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The idea of ISIS must be challenged

By Colonel Anil A Athale (retd)
September 22, 2014 10:50 IST
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'Islamist terror groups have never been challenged ideologically. As long as their ideology survives, like cancer, these groups will sprout somewhere else, says Colonel Anil A Athale (retd).

So finally after declaring that the United States had no strategy to deal with the Islamic State of Iraq and Syria, President Barack Obama has finally picked up the gauntlet and declared that the US along with its allies will 'disrupt, degrade and destroy' ISIS. It does seem that ISIS's days are numbered.

Let us make no mistake; the US today has unprecedented military power to intervene in any part of the world. Some, especially in the Indian media, have been arguing that mere air strikes by the Americans would not be sufficient and US would need 'boots on the ground' (meaning ground forces). These critics are wrong, given the enthusiastic Shia militia and Kurdish fighters on the ground; there is no real need for the Americans to send ground troops.

Purely from the military point of view, a combination of US airpower and ground forces of Iraqis and Kurds will prove too much for the nascent Caliphate. The open spaces of Iraq are ideal for use of air power. The ISIS does not also seem to have any anti-aircraft resources.

As the news of the persecution of the Yazidis, a small non-Muslim sect in Iraq, trickled in, the US was in a dilemma, for the ISIS was possibly its own creation to topple the Bashar al-Assad regime in Syria. The problem was further compounded when ranged against ISIS were forces close to Iran (Iranian advisors are reported to have been active in the fight as also Shiaite militias) and Kurds.

The anti-ISIS coalition was thus seen as anti-Sunni (US allies like Saudi Arabia, Qatar etc) and made the Turks uneasy as Turkey's Kurdish separatists would be emboldened. It was indeed a Hobson's choice for the US. But the public beheading of the Western prisoners seem to have been the last straw as public opinion in the West pressed for action.

The American action, though belated, is laudable and deserves world support, especially from India as the 'disease' of extremism has affected some Indians as well -- what with reports of some Indians joining ISIS.

One must point out three flaws in the American strategy.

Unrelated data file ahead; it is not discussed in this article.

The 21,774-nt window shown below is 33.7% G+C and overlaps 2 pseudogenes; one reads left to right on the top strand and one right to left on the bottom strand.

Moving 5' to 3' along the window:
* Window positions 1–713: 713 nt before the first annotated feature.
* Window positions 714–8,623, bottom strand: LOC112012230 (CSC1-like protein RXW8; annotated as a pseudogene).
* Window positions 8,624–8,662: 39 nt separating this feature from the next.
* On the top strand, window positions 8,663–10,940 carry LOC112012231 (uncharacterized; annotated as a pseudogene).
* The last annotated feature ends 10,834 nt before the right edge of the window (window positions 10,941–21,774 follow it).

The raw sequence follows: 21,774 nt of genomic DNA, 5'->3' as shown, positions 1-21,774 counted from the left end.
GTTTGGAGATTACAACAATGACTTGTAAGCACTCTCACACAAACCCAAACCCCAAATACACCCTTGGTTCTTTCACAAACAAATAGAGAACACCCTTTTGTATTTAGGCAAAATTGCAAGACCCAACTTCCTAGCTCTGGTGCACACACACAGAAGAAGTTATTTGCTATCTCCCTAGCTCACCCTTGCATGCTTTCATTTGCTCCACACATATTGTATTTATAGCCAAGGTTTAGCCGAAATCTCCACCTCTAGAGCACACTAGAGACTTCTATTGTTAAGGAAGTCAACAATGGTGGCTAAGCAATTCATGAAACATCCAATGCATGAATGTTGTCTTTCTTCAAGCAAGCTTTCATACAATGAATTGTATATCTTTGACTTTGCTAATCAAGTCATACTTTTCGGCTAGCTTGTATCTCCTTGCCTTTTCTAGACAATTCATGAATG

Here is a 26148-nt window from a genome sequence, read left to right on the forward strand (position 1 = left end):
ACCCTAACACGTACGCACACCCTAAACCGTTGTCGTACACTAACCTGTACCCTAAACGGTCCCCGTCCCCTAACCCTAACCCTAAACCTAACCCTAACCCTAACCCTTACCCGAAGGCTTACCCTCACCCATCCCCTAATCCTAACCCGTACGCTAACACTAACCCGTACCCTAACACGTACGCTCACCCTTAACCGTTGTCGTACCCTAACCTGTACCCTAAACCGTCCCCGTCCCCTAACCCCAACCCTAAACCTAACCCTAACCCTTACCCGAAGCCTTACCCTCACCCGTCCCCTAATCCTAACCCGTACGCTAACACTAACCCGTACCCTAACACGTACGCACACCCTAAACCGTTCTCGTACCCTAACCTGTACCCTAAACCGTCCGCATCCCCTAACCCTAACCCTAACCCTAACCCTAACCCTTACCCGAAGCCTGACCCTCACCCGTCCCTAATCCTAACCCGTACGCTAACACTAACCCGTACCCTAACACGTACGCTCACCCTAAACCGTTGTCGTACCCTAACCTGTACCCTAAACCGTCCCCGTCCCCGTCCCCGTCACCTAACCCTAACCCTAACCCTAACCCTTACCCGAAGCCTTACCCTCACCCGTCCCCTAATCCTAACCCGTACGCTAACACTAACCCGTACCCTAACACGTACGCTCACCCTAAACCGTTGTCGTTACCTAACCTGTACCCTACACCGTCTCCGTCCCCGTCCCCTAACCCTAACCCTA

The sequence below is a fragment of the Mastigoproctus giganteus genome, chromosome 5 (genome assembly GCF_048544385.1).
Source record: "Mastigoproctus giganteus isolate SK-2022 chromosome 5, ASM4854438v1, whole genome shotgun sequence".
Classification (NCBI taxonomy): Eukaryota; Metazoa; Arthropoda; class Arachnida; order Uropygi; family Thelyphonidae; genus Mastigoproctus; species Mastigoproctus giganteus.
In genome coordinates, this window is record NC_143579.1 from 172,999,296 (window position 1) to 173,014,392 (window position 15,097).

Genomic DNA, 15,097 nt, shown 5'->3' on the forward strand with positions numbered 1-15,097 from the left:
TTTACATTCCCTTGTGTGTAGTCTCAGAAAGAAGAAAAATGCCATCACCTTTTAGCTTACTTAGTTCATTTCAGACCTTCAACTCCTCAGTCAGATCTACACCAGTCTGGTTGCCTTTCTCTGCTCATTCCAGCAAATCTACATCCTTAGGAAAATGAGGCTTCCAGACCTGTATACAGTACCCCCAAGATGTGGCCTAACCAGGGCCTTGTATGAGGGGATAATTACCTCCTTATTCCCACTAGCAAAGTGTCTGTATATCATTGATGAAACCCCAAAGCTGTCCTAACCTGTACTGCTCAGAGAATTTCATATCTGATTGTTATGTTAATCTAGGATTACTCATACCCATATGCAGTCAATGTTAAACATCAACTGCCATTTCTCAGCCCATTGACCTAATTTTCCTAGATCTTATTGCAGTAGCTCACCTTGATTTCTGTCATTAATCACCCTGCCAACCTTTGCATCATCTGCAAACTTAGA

The first criticism of the American approach is the unilateralism. President Obama, taking a leaf from the two 'Bush presidencies' has decided to act as part of a 'coalition of the willing,' mostly Western countries or American allies in the Middle-East.

It is true that the US does not really need the military support of other countries, but politically, if the US had gone through the United Nation route, its actions would have even greater legitimacy.

This is not a mere nicety, but would have squashed the murmurs that the US acted only to save Western lives or it was some imperial design. These whispers will grow even louder once bombing begins in earnest and there are collateral civilian casualties, as there are bound to be.

Getting the UN Security Council nod for the action would have lent greater legitimacy to its actions. A debate in the UN would have also forced the 'fence sitting' Islamic countries to take side openly. And finally, it would have strengthened the UN which has seemed to be a mere bystander.

The second flaw in the current approach is the excessive focus on eliminating the ISIS leadership. The US has been following this with Al Qaeda, the Somali terrorists and elsewhere in Yemen. This is possibly what Obama meant by 'disrupting' the outfit. This ignores the fact that Al Qaeda or ISIS or various radical outfits in the Islamic world are less an organisation than an 'idea.'

The elimination of the ISIS leadership may seem a shortcut to operational success, but hardly does any long term damage to the insurgent outfits. No sooner has one leadership been eliminated, a new one emerges.

The biggest flaw in the US as well as other countries (including India)'s approach to the Islamist terror groups is that they have never been challenged ideologically.